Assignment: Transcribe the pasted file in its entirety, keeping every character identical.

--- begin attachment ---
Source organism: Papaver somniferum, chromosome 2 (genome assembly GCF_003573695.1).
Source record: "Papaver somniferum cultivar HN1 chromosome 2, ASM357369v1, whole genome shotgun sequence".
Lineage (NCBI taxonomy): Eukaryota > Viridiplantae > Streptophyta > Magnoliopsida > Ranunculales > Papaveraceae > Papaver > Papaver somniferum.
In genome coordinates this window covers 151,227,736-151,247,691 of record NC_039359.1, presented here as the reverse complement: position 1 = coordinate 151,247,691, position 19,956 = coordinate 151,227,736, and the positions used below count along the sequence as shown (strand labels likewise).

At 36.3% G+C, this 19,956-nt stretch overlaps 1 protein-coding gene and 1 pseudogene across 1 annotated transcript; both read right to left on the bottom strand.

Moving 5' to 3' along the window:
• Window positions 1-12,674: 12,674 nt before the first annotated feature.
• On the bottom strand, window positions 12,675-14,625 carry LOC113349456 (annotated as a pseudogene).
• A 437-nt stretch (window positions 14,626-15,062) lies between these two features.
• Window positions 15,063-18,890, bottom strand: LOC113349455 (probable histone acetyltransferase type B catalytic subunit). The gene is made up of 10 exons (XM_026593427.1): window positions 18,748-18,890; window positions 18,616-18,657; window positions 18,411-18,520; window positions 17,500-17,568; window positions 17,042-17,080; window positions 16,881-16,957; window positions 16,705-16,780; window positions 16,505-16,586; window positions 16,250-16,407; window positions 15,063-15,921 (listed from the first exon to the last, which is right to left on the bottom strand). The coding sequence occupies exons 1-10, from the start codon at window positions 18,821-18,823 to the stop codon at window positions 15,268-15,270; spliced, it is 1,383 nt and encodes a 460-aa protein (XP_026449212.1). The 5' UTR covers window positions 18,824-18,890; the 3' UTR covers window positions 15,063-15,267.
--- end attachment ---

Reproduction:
Source organism: Papaver somniferum, chromosome 2 (genome assembly GCF_003573695.1).
Source record: "Papaver somniferum cultivar HN1 chromosome 2, ASM357369v1, whole genome shotgun sequence".
Lineage (NCBI taxonomy): Eukaryota > Viridiplantae > Streptophyta > Magnoliopsida > Ranunculales > Papaveraceae > Papaver > Papaver somniferum.
In genome coordinates this window covers 151,227,736-151,247,691 of record NC_039359.1, presented here as the reverse complement: position 1 = coordinate 151,247,691, position 19,956 = coordinate 151,227,736, and the positions used below count along the sequence as shown (strand labels likewise).

At 36.3% G+C, this 19,956-nt stretch overlaps 1 protein-coding gene and 1 pseudogene across 1 annotated transcript; both read right to left on the bottom strand.

Moving 5' to 3' along the window:
• Window positions 1-12,674: 12,674 nt before the first annotated feature.
• On the bottom strand, window positions 12,675-14,625 carry LOC113349456 (annotated as a pseudogene).
• A 437-nt stretch (window positions 14,626-15,062) lies between these two features.
• Window positions 15,063-18,890, bottom strand: LOC113349455 (probable histone acetyltransferase type B catalytic subunit). The gene is made up of 10 exons (XM_026593427.1): window positions 18,748-18,890; window positions 18,616-18,657; window positions 18,411-18,520; window positions 17,500-17,568; window positions 17,042-17,080; window positions 16,881-16,957; window positions 16,705-16,780; window positions 16,505-16,586; window positions 16,250-16,407; window positions 15,063-15,921 (listed from the first exon to the last, which is right to left on the bottom strand). The coding sequence occupies exons 1-10, from the start codon at window positions 18,821-18,823 to the stop codon at window positions 15,268-15,270; spliced, it is 1,383 nt and encodes a 460-aa protein (XP_026449212.1). The 5' UTR covers window positions 18,824-18,890; the 3' UTR covers window positions 15,063-15,267.